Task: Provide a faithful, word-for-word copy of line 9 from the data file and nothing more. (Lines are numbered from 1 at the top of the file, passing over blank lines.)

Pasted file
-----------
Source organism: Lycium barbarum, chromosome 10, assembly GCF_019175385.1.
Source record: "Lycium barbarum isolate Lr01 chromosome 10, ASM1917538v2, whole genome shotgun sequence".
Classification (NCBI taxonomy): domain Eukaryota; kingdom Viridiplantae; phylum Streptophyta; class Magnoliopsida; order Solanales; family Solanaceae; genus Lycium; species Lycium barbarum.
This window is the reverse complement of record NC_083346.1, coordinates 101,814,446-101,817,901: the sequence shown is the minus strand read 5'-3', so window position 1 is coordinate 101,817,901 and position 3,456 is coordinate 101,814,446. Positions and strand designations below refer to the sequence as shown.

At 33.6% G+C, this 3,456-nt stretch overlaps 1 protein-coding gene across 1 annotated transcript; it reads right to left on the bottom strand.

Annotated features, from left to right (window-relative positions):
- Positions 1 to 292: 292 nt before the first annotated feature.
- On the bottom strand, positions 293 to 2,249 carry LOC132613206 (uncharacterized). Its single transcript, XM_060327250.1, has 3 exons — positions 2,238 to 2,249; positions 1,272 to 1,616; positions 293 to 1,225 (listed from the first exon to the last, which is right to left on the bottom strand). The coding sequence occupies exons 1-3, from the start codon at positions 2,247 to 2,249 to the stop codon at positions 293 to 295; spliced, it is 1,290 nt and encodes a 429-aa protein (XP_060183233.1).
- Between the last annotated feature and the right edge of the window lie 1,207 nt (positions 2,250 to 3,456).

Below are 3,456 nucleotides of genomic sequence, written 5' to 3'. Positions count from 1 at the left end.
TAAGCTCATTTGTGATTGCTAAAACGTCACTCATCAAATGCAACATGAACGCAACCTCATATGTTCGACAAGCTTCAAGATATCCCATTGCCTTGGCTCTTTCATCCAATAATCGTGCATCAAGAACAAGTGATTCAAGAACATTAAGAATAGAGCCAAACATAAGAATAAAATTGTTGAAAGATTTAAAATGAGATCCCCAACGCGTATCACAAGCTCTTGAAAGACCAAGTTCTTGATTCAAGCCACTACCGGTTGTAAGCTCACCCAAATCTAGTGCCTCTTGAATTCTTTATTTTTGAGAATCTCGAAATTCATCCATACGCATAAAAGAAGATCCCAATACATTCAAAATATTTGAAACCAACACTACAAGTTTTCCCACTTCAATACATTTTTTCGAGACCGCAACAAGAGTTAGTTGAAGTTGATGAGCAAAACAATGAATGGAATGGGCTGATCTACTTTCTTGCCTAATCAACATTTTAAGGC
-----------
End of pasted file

- Between the last annotated feature and the right edge of the window lie 1,207 nt (positions 2,250 to 3,456).